Michael, I have a Tiffen haze 2A on my piece of junk 28-80. A Hoya HMC (not Super, or Duper) UV on my 50 1.4. The thing is, both brands have the same thickness (I'm talking about the rings here)...are the Hoya Super HMC thinner than the plain old HMC? Are there any other real world benefits to Super HMC?
  8. Hector, after your comments I took a look at the filters I do have...the Tiffen Haze 2A and the Hoya HMC UV(0). There is a striking difference between the Tiffen and the Hoya. Using the reflection of a window, the Tiffen reflects much more light, the window looks solid. Actually the difference between that and the Hoya is striking. The Hoya's slight reflection of the outside window is ghostly, and looks much more like the reflections you see in the lens elements. I guess the Super HMC Hoyas are even less reflective, and the window would look even more ghostly, or not be visible at all.

    Also, the Hoya has no tint to it, and if there is any it's indectectable to me. The Tiffen, however, has a yellowish tint to it that is very noticable when held up to the window. I thought they were the same type of filter with the same purpose, but this makes me doubt that.

    It doesn't bug me too much about the Tiffen because its on a garbage 28-80 kit lens, but I'm happier with the HMC for the 50 1.4. Maybe I'll check out the Super HMC for that lens.

    Despite all this, I do not trust myself to make judgements on flare or color just yet. HMC for me...or perhaps Super.
  9. Rokunar is a brand that has been around for as long as I can remember. Most things that are truly wretched don't last too long in the marketplace, so it's probably an okay filter.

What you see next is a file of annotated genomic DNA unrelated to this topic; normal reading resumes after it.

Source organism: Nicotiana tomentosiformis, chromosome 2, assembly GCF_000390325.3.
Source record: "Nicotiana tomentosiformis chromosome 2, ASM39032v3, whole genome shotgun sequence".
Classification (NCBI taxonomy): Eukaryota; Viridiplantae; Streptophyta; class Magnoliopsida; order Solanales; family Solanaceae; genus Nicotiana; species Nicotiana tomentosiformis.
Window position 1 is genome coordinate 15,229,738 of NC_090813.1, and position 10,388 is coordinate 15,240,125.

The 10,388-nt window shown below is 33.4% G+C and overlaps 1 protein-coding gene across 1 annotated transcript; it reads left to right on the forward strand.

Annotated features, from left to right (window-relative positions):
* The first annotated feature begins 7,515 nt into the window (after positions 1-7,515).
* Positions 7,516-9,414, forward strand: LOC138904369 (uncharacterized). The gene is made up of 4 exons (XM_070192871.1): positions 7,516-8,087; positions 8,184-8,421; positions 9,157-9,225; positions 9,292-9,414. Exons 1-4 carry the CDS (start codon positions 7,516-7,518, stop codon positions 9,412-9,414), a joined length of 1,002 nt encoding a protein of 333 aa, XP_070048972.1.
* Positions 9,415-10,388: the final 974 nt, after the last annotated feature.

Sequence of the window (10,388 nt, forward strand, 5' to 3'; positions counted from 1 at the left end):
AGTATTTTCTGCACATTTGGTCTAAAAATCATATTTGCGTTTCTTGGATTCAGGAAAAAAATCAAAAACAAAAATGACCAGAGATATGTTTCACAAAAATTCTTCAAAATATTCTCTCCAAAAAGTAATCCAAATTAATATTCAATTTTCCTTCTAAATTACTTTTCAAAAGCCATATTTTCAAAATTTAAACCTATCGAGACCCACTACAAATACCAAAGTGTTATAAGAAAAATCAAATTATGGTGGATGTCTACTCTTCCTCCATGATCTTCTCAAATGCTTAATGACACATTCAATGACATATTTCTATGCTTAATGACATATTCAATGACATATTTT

Any piece of flat, clear glass will work for protection of the lens. Look close at the filter. Is it flat and clear? No wavy spots? Does it reflect light evenly? If so, it's okay. If it's okay, remember to remove it when you shoot pictures with a strong lightsource in the image area. Even multi-coated filters will flare under the right (wrong) circumstances. Your lenses have multi-coating and they still get flare sometimes, right?

    If you want a really nice UV filter, B+W makes a model with "multi-resistant coating". It's a very hard multicoating that doesn't easily scratch or get smear-like marks when it's cleaned.

    As for the close-up stuff--you're talking about extension tubes and a reversal ring, right? I read in a book on close-up photography once that "extension is extension" so any brand of tube that fits the camera and lens is fine. Same with a reversal ring. If you are considering close-up lenses--sometimes called filters but they're really lenses--I would recommend the two-element types. Nikon makes some really good ones. Canon does too. I think Pentax also makes some. They are definitely superior to the one element lenses.
  10. Alex, Rokkor lenses were made by Minolta. I have no idea who makes (or made) Rokunar brand gear, but its not Minolta. I doubt that anything badged Rokunar is as good as the Minolta equivalent.